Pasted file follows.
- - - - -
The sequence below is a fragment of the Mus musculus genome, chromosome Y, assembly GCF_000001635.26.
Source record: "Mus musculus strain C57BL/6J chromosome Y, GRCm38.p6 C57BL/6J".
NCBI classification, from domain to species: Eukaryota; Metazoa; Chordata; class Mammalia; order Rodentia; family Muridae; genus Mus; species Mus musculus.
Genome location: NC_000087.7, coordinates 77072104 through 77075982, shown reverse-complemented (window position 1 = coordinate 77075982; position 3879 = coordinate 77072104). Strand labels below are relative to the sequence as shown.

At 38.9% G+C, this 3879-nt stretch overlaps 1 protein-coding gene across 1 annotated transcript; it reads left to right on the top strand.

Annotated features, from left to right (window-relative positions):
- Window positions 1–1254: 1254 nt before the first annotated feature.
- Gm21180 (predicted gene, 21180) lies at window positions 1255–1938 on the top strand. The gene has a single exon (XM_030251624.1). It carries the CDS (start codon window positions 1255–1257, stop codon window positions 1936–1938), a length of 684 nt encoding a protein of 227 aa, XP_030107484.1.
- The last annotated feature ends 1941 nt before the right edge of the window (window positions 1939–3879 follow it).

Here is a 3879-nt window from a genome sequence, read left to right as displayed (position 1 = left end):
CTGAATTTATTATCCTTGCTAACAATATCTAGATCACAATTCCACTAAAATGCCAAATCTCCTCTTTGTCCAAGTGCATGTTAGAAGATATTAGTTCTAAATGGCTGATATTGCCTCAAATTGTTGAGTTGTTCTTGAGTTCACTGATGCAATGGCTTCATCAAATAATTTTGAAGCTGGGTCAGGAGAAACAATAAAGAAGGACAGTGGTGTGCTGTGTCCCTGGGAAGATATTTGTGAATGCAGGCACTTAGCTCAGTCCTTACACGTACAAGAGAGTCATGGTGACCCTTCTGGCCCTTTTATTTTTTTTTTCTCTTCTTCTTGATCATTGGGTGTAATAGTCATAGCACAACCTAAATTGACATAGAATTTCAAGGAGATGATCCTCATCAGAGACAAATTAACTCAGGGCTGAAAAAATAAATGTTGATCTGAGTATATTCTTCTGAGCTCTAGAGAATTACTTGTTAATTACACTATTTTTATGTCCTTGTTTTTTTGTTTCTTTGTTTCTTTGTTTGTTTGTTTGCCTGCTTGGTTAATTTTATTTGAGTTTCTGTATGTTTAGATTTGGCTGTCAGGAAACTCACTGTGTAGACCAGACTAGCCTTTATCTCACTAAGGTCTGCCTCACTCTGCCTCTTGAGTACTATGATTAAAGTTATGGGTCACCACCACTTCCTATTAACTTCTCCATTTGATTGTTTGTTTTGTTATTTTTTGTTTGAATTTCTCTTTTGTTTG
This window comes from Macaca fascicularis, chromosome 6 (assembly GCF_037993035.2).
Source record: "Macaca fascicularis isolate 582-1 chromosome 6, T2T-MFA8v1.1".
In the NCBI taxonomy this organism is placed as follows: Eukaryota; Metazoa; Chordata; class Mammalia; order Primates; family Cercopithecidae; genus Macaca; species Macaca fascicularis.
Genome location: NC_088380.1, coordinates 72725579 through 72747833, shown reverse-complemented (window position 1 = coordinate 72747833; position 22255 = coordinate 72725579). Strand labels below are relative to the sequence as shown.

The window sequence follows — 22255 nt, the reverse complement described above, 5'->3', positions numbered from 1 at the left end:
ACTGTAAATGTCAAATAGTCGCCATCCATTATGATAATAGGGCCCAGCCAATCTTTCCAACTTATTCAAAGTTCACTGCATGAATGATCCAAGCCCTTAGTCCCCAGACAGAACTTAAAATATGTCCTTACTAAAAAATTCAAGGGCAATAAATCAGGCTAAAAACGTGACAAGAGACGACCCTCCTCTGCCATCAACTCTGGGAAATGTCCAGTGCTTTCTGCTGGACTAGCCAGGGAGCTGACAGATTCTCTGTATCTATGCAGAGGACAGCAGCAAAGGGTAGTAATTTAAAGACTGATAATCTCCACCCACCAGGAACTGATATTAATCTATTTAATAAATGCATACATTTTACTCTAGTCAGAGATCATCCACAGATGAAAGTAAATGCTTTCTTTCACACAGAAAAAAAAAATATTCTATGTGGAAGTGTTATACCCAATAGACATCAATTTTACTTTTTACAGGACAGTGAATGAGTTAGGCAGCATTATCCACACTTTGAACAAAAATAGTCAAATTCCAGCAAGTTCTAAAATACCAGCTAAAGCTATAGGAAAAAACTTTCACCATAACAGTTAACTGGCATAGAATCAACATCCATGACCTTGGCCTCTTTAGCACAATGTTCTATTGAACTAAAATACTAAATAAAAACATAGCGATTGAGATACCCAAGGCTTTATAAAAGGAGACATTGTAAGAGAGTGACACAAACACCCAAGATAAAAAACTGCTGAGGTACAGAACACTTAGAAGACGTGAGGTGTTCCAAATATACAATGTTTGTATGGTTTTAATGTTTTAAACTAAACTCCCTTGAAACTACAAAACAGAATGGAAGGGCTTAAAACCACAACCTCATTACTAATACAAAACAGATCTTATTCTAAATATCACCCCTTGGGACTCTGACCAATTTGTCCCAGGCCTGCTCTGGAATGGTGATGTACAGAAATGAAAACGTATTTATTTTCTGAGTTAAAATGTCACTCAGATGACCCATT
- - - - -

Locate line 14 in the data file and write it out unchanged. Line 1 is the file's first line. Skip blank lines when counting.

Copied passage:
In the NCBI taxonomy this organism is placed as follows: Eukaryota; Metazoa; Chordata; class Mammalia; order Primates; family Cercopithecidae; genus Macaca; species Macaca fascicularis.